Authors: Katherine Owen
I run my hands through my hair preparing for confession by taking a deep breath. “I’m sorry. I’m sorry I hurt you. It was stupid and thoughtless and even though
had yet told me who you were to me at the time, I know I caused you a great deal of pain, and I would never intentionally do that.
Truly. I’m sorry
She barely nods then waves her hand around as if to say, ‘
go on, peasant; explain yourself.’
“Secondly, nothing actually happened on the hook-up front.”
She starts pacing again and flails her arms about. How I ever mistook her for a nurse I don’t know because it is so obvious she is a dancer. I bite my lip again because watching her dramatic movements is its own kind of funny and instantly becomes my preferred form of personal entertainment.
“Really, that’s what you’re going with here, Elvis. That’s the best you can do?
“Hear me out,” I say sobering a bit at what I have to tell her next. “Just
to all I have to say. Just listen and know that nothing actually happened. The thing to know about Kimberley Powers is she is damn thorough and even when her clients fuck up, she is
on the case
so to speak. So here’s the truth about all of that.”
I close my eyes for a few seconds as the shame assails me as if I’m being dumped with tar from above. I open them and regard her intently.
“I took too many painkillers that night. My headaches were getting worse. I’d had it up to here with the camp,” I put my hand above my head, “and Beau Wilson and my dad. I was out of control that night. Add to that the alcohol I consumed; I was pretty much telling Amy Ransom, the LA Times reporter, my life story without a proper filter.”
I stop and take a breath and kind of cringe knowing the next part will most likely set her off all over again. “And then the blonde…Trinna. Yes, she did take me home to her place. That did happen. I used the worst judgment possible. And yes, I got caught looking and acting like a complete jerk to you and everyone else on the front sports page across our great land. Like I said, I was on Percocet for the headaches, took too many of them that night, and between those and the booze, I couldn’t get it up for that girl, which she unhappily informed me of the next morning. But yes, it’s been confirmed she is a fan-girl of the worst kind in search of a ballplayer’s golden ticket. We know this because the four condoms I collected per Kimberley’s vital instructions for me to do so—two of which I found in the crazed fan-girl’s freezer, two by the bed—and yet all four were somebody else’s DNA, not mine. I didn’t fuck her, but I obviously thought about it and must have wanted to, at some point, so you have every right to hate me, I suppose. And I guess you will, if you decide not to forgive me. Even so, I wanted to set the record straight and admit to everything I know as it relates to my amazing fuck-up in LA and state, for the record—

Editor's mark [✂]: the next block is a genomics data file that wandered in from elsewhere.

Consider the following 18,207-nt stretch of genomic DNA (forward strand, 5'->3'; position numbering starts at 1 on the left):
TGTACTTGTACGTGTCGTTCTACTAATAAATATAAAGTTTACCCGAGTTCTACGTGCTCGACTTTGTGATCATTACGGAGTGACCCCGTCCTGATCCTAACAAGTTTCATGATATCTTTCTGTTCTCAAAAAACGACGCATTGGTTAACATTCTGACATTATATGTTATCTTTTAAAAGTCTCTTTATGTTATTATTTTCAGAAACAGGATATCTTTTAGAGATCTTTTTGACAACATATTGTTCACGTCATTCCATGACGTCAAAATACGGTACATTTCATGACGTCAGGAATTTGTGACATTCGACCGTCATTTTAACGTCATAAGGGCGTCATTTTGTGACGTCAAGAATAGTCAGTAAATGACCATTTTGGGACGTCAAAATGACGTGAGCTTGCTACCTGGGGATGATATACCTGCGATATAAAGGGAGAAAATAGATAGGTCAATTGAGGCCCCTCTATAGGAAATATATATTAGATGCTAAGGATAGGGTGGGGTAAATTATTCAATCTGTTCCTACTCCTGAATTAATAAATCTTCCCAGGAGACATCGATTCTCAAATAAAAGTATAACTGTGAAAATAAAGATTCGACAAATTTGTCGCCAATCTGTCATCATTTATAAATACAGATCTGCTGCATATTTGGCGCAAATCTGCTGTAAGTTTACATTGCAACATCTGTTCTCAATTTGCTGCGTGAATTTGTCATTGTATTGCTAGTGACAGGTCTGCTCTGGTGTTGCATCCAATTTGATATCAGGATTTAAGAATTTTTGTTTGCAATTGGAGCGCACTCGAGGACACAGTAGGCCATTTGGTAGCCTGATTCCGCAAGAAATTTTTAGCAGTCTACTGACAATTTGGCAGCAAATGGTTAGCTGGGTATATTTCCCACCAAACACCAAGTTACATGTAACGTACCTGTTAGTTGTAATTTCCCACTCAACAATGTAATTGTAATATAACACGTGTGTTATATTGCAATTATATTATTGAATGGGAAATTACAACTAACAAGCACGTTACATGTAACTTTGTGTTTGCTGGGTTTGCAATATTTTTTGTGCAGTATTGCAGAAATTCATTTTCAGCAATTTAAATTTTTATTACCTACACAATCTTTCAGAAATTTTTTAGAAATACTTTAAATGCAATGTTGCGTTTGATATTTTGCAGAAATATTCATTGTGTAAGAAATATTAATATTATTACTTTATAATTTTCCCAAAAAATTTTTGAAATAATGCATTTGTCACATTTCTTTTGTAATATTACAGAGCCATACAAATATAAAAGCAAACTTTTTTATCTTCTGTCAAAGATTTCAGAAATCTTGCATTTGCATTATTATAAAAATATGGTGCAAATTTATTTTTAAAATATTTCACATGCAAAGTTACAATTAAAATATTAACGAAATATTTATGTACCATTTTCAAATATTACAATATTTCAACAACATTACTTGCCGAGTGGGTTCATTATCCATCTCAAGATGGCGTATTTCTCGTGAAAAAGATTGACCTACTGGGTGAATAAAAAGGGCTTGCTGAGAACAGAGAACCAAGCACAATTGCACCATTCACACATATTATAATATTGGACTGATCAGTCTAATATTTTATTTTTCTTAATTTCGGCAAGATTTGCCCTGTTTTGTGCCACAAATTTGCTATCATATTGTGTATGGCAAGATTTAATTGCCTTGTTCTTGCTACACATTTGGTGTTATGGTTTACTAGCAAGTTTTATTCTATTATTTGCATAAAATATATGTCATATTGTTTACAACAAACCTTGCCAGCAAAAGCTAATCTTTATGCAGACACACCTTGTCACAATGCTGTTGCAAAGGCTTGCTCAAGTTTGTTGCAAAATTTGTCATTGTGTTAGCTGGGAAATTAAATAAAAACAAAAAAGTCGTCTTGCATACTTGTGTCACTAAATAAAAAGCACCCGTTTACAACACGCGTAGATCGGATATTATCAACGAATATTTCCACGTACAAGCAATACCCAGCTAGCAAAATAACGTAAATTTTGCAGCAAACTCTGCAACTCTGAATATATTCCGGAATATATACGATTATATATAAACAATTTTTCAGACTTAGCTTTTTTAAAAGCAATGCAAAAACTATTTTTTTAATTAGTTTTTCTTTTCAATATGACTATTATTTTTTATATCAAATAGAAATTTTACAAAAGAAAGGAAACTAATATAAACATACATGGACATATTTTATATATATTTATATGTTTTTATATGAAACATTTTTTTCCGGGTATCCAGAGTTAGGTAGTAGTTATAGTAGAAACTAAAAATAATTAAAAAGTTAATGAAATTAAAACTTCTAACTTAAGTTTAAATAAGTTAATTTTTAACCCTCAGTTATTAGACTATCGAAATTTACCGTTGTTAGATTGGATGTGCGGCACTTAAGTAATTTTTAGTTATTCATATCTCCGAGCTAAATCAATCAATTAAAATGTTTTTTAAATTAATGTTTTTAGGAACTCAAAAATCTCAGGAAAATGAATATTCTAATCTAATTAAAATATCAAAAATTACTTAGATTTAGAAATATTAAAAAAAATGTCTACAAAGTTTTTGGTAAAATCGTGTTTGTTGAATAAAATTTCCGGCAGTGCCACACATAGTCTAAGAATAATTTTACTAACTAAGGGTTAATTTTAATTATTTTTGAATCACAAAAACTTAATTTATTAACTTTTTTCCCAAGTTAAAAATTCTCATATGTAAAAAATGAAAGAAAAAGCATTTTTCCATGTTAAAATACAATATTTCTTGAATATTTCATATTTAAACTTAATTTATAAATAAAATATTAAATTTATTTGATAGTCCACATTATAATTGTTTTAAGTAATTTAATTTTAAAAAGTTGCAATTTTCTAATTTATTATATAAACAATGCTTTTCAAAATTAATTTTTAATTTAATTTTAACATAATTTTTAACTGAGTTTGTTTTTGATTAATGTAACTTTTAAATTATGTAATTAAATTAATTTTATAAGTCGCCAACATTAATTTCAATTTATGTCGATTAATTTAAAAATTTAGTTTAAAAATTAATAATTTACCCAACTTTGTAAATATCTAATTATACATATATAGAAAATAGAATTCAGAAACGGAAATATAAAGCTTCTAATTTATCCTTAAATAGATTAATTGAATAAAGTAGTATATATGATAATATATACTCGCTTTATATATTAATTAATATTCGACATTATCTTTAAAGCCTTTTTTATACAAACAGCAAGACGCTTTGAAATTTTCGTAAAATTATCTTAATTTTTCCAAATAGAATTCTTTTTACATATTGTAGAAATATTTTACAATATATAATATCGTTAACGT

—that I will never do anything like that again nor go out of my way to purposefully hurt you or Cara like that ever again. That’s not who I am, and I think you know that. So, there you have it.”